Getting The Most From Your USB Flash Drive

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USB stands for “Universal Serial Bus”; a specification developed by the so-called “USB Implementers Forum”, a consortium including Compaq, Intel and Microsoft, for a standard external serial interface to be used on computers and other digital devices. A USB flash drive is a small and portable mass storage device, which can be plugged into a USB port on a compatible digital device, and used to transfer data to and from that device. Despite its name, a USB flash drive does not contain any kind of drive per se; it actually contains a PCB or “Printed Circuit Board”, on which a flash memory chip or chips are mounted, and a microprocessor. Flash memory is solid state, non-volatile, memory that can be erased and reprogrammed in blocks instead of one byte at a time.

USB Flash Drive Features

The advent of the Internet in particular (bringing the possibility of downloading digital music, in MP3 and other formats, digital photographs, video clips, etc.) rendered the traditional floppy disk, with its miserly 1.44MB storage capacity, useless as a medium for storing and transferring data. Similarly, recordable CD and DVD media, while offering significant increases in storage capacity (700MB in the case of CD, and 8.5GB in the case of DVD, excluding Blu-ray and HD-DVD), compared to floppy disks, still lack the capacity and data transfer speeds of a typical USB flash drive. Recordable disks are also bulky, physically, prone to errors, and require specific drives and specific drivers to be installed on a computer to guarantee that they work correctly.

USB flash drives, on the other hand, typically offer storage capacities between 64MB and 16GB; as a rule of thumb, 1GB is broadly equivalent to 250 digital music files, or 1,000 high resolution digital photographs, and the latest specification “Revision 2”, offers high speed data transfer at up to 480Mbps (“Megabits per second”), roughly the same speed as “FireWire” or “IEEE 1394”. USB flash drives are compact and lightweight (sufficiently so to be carried around on a key ring, for example) durable, and compatible with almost any computer with a USB port. Saving data to a USB flash drive is therefore allows portability between home, office and campus or indeed, any publicly accessible computer, in a library, or cyber café, with the peace of mind of knowing that data is backed up, should a systems failure occur.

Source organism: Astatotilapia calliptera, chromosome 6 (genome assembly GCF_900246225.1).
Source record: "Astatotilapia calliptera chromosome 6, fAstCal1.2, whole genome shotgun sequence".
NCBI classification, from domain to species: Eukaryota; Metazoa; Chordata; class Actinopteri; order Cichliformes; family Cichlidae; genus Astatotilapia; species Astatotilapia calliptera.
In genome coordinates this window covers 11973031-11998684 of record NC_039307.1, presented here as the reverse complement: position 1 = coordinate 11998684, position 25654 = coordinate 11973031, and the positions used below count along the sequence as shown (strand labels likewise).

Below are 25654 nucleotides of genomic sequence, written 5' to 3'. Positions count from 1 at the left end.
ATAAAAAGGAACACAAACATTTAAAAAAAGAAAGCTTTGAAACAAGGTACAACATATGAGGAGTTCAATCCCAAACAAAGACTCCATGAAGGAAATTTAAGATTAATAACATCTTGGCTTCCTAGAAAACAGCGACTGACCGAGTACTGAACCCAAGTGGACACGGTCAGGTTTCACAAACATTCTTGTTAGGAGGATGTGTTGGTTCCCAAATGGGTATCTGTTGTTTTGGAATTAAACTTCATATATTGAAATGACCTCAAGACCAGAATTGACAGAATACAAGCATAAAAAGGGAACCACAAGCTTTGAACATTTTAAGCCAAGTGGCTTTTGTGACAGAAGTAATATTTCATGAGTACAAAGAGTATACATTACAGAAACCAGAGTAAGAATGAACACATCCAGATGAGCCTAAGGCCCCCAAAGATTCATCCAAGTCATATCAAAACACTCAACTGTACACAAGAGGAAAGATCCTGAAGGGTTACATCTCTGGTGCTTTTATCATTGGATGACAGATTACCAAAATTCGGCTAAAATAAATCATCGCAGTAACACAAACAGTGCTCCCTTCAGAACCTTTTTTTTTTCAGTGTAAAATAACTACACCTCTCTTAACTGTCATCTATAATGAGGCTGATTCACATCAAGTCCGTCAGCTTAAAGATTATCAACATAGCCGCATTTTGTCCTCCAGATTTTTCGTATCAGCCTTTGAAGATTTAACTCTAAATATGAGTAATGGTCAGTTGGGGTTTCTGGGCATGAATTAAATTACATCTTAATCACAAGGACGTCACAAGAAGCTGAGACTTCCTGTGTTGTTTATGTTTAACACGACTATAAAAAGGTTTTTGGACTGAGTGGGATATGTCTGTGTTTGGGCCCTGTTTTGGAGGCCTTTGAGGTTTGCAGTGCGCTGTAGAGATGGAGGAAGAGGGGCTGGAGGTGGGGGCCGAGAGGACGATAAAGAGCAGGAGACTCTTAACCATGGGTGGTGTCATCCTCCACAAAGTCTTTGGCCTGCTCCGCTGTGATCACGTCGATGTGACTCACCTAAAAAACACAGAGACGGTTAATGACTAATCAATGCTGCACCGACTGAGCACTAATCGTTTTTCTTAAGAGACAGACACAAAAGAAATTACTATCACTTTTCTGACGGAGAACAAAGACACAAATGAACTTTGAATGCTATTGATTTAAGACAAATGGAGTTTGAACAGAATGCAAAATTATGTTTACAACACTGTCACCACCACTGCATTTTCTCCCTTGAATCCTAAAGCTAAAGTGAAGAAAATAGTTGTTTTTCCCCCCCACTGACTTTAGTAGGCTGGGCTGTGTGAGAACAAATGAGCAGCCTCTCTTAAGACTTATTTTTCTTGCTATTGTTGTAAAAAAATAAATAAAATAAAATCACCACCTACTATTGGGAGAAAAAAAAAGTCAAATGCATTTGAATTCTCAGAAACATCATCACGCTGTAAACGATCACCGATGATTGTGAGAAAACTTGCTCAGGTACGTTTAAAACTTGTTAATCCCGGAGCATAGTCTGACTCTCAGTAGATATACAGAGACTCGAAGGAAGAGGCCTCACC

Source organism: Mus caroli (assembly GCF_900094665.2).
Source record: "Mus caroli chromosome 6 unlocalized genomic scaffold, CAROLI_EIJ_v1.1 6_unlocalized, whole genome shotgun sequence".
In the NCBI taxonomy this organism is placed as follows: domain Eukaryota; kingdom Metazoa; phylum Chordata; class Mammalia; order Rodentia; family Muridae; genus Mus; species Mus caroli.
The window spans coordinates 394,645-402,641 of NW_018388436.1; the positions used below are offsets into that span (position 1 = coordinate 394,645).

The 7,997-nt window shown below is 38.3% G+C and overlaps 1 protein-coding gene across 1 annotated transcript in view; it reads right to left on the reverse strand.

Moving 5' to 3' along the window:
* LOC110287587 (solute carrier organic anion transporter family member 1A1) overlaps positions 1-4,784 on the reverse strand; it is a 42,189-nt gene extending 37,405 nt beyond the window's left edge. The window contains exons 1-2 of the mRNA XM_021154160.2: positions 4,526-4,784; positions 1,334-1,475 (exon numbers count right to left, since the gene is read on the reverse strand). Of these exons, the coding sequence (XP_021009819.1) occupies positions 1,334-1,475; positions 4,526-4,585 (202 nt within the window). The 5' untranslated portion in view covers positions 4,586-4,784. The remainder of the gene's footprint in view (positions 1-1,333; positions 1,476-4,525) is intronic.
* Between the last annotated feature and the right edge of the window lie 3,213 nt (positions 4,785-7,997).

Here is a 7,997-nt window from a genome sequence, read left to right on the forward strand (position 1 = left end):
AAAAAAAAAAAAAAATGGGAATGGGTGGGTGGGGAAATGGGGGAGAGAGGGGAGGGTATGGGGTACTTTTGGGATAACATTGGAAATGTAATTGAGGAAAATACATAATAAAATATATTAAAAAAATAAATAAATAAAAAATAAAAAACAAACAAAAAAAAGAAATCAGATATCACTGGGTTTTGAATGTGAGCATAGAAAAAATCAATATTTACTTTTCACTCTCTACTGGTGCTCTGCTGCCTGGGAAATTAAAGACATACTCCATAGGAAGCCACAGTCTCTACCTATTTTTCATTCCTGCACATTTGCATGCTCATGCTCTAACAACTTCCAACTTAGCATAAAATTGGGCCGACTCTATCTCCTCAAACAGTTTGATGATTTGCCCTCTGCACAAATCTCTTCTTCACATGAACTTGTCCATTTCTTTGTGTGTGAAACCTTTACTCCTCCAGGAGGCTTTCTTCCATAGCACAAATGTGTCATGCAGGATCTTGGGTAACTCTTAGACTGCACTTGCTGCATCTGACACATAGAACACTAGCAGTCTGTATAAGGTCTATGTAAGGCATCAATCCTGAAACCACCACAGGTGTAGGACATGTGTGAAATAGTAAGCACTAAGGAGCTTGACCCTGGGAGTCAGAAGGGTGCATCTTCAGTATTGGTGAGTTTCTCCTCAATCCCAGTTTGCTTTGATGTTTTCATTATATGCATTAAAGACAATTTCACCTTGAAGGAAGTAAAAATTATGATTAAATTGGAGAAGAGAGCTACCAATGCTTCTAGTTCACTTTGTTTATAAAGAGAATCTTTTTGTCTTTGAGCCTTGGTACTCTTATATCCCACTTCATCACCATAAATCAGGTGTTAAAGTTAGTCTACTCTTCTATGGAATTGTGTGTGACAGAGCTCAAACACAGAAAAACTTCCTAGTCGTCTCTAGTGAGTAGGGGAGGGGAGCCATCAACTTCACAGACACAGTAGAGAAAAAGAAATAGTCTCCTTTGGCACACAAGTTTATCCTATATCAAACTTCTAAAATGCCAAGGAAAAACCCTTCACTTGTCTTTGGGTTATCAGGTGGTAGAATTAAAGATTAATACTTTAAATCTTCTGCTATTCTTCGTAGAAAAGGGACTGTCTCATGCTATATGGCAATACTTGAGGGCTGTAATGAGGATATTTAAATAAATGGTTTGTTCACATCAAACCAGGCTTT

USB Flash Drive Tips & Techniques

USB flash drives are however, very easy to lose or indeed, to have stolen, so you do need to exercise caution with regard to the nature of the data that you store on them. Many USB flash drives have little, or nothing, in the way of security features and present a risk of sensitive or confidential data falling into the wrong hands, if the device is lost, stolen or “borrowed”. Of course, setting files or folders to “hidden” may be sufficient to keep them away from prying eyes in everyday situations, but generally speaking, proper security features are a much better idea. Password protection, and encryption, including the latest, corporate grade, AES (“Advanced Encryption Standard”) symmetric encryption, is increasingly becoming a feature of USB flash drives, and should be more than sufficient to protect your data from all but the most determined, professional thieves. Security measures do of course come at a premium, but the cost is minimal if compared to the extra security provided, and the cost of losing your data.

Speaking of losing data, you do also need to pay due care and attention to the type, and battery life, of any device (typically a PC, or laptop computer) to which a USB flash drive is connected, and how you remove the USB flash drive when you have finished working with it. If you are in the middle of writing data from, say a laptop, to a USB flash drive, and the laptop battery runs out completely, you run the risk of corrupting not only the file that is being written but also the FAT, or “File Allocation Table, of the USB flash drive, so that none of its files can be accessed. This problem can sometimes be repaired with recovery software, although not always entirely satisfactorily, so a better solution is to carry a spare battery, or to make sure that a source of mains power is available before starting any major data transfer operations.